Her experience growing up during World War II is believed to be one of the reasons for her interest in industrial design. She is known to have been involved in every stage, from materials and technology to manufacture. Being the daughter of staunchly anti-fascist parents, Cini Boeri was couriering important documents across the country for the opposition at the age of 18 and even sewed herself a skirt out of parachute material.

Boeri’s areas of interest were known to be functionalism and economy. She believed that function was the most important part of architecture and that beauty came as a result of it. She took care to add useful, long-lasting architecture and design to the world and aimed to help people and make them happy with her work. This love for functionalism was shown through her very modular designs using a limited palette of materials.

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Cini Boeri’s Serpentone Sofa ©Wallpaper

The Serpentone sofa designed for Arflex in 1971 for example, was made only of polyurethane foam and it was sold by the meter so it could fit and mold to the proportions of any space. In 1972, also for Arflex, this thinking was evolved into a more traditional system of armchairs, beds, sofas, and poufs in the Strips system, which won a Compasso d’Oro.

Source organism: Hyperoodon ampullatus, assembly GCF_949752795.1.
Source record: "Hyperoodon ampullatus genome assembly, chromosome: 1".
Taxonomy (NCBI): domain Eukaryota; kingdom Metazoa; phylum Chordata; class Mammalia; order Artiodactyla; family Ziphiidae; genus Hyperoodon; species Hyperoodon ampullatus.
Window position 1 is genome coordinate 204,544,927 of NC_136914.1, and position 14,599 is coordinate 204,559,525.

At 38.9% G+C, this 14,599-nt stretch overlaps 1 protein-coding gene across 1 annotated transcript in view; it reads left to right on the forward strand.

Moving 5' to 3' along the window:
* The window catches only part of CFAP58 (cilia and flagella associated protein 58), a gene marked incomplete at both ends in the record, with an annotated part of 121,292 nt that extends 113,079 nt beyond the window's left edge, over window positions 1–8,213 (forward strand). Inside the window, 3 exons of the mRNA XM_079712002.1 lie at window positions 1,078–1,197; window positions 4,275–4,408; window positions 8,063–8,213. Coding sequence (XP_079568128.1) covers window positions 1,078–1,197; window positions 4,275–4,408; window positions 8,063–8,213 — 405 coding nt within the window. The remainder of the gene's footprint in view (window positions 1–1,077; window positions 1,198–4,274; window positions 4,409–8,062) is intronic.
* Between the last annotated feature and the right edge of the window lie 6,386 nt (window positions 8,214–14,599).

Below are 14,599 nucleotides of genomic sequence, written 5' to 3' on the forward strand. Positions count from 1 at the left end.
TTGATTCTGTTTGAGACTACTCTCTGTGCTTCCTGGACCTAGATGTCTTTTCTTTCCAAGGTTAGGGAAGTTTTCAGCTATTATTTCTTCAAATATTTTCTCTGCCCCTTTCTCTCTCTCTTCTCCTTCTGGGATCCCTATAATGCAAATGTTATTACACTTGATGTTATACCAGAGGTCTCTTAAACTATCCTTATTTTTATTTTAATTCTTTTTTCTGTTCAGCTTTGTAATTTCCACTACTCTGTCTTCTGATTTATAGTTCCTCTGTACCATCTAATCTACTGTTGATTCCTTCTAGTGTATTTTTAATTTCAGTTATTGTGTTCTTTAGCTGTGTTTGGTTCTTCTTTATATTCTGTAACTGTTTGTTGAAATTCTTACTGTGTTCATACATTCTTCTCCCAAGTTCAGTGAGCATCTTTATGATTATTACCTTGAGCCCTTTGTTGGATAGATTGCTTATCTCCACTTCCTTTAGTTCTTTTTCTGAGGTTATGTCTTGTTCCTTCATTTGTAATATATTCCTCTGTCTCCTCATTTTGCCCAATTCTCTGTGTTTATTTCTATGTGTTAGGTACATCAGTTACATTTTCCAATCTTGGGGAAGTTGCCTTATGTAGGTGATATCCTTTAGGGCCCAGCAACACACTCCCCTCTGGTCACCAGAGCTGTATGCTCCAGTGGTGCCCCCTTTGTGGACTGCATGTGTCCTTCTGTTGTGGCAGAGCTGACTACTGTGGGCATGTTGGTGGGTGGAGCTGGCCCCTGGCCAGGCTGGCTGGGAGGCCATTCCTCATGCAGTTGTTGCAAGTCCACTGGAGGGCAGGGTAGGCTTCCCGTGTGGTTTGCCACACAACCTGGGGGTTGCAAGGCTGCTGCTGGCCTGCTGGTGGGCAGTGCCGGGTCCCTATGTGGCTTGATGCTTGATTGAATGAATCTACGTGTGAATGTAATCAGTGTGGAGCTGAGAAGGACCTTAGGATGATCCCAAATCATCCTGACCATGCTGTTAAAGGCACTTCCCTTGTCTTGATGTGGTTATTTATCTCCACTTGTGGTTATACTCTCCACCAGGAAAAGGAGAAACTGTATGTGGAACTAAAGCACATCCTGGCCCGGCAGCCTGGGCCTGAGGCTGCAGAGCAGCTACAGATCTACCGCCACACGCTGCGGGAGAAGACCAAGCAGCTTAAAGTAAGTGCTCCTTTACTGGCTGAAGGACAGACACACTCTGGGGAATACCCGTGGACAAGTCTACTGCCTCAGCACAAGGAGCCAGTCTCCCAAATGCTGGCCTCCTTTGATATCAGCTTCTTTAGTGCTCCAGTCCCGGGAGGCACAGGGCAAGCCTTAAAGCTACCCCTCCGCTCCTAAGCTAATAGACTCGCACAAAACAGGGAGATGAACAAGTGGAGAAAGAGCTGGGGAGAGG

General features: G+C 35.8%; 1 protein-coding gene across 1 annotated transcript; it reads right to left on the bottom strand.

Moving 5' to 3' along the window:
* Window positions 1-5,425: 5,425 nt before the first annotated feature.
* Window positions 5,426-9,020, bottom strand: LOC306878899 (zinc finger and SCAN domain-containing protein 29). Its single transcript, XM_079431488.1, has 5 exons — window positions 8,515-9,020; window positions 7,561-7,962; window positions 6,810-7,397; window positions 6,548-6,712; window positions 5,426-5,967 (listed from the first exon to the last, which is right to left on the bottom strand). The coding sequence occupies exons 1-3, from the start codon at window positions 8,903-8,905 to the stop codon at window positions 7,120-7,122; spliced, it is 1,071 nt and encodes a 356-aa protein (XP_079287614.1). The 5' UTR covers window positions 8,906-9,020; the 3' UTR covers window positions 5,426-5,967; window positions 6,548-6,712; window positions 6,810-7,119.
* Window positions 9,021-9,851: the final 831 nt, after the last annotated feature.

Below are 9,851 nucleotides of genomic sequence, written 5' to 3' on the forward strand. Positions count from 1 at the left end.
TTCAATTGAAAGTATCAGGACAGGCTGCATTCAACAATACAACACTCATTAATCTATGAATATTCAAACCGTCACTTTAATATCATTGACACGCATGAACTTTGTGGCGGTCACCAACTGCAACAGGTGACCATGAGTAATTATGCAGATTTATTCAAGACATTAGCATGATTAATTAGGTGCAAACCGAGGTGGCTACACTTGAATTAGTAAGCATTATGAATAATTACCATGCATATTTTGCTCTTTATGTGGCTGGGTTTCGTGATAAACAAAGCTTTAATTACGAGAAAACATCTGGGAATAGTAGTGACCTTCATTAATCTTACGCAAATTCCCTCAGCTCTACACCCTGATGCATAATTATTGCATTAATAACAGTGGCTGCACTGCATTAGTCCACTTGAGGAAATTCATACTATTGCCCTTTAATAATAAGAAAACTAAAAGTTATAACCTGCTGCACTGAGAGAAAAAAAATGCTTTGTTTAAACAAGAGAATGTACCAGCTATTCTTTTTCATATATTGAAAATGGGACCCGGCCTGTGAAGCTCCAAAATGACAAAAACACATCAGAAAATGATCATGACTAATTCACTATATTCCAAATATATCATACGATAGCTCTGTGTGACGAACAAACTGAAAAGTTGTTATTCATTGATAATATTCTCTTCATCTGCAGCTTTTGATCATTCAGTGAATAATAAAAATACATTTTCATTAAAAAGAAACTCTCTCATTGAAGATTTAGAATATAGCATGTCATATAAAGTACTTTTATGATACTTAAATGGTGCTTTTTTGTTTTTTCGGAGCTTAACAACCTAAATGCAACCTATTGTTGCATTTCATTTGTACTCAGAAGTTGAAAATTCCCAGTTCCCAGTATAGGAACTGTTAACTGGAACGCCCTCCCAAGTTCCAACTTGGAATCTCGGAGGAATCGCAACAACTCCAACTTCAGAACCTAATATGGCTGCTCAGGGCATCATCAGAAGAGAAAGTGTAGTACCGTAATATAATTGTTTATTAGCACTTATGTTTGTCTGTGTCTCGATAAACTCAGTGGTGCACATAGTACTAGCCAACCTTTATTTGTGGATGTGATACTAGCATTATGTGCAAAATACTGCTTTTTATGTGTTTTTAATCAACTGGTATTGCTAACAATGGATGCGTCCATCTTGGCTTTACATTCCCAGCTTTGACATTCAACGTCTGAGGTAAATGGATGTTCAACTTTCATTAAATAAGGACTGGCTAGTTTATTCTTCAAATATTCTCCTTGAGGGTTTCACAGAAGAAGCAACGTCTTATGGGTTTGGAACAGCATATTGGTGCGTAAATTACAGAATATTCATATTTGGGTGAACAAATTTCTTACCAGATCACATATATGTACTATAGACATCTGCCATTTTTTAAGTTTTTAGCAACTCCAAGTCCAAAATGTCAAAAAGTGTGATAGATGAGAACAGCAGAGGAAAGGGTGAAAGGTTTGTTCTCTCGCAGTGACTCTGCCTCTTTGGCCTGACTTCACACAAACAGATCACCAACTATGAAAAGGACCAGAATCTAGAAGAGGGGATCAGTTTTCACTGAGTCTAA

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Ghost Chair ©Dezeen

Boeri believed in challenging herself, and this mindset is what birthed some of the finest works. One of these was the Ghost chair of 1987, made for FIAM, which was designed out of a single 12mm thick glass sheet and redefined the perception of comfort. One of her biggest challenges was trying to stand out and make a difference in the male-dominated society she lived in. When working for Zanuso, Boeri designed the interior of a refugee shelter for single mothers in the Lorenteggio neighborhood of Milan. Her design provided a bed, with storage and a simple partition wall. She believed that each inch of better-designed space could open up more space for another woman in need.

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Milan’s Istituto delle Carline – A Refuge for Single Mothers ©Wallpaper

The iconic architect passed away at age 96 on 9th September 2020. She, with her strong beliefs and ethical undertaking of the line, will be remembered for years to come through her various contributions and has left behind an inimitable legacy as an architect and designer who pushed the bounds of these fields in her time.


Harriet Thorpe (2020). In memoriam: Cini Boeri (1924 – 2020) [online]. Available at: https://www.wallpaper.com/architecture/cini-boeri-obituary-1924-2020 [Accessed 15 April 2021].

Dezeen (2020). Formidable architect and designer” Cini Boeri dies aged 96 [online]. Available at: https://www.dezeen.com/2020/09/11/cini-boeri-design-architecture-obituary/#:~:text=Cini%20Boeri%20was%20one%20of,Merit%20of%20the%20Italian%20Republic. [Accessed 15 April 2021].


Priyesha is currently a student at RV College of Architecture, Bengaluru. An avid reader with a passion for travelling, she also has a background in public speaking, debating, creative writing and music. She aims to find a good balance between these personal interests and her academic interest in architecture.